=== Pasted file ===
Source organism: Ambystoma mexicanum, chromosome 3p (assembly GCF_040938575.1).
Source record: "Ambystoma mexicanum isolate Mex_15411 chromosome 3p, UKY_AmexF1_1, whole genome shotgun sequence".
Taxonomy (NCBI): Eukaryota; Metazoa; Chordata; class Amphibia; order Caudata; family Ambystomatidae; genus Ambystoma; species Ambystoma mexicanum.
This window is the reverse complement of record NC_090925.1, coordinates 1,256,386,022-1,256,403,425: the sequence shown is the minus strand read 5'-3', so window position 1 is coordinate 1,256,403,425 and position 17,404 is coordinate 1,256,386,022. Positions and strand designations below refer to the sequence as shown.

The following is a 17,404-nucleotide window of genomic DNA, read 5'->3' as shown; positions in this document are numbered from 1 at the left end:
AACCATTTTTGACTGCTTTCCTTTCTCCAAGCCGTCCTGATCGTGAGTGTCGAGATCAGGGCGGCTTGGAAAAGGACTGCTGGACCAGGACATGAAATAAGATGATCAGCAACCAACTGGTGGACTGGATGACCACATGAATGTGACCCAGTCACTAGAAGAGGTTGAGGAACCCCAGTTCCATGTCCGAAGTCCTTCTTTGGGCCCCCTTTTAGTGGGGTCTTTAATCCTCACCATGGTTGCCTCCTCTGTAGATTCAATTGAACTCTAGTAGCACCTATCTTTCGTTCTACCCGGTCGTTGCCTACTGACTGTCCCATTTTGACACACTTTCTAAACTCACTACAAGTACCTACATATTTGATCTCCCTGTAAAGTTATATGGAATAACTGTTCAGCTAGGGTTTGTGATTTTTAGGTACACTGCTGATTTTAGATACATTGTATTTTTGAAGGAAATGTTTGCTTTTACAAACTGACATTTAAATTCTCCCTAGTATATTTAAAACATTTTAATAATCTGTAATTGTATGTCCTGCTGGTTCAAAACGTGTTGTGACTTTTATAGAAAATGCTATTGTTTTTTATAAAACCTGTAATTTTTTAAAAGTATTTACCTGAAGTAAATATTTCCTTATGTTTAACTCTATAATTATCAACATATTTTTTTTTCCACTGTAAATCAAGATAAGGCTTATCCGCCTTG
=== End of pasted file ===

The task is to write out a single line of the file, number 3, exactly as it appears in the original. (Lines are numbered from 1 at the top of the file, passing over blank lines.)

Taxonomy (NCBI): Eukaryota; Metazoa; Chordata; class Amphibia; order Caudata; family Ambystomatidae; genus Ambystoma; species Ambystoma mexicanum.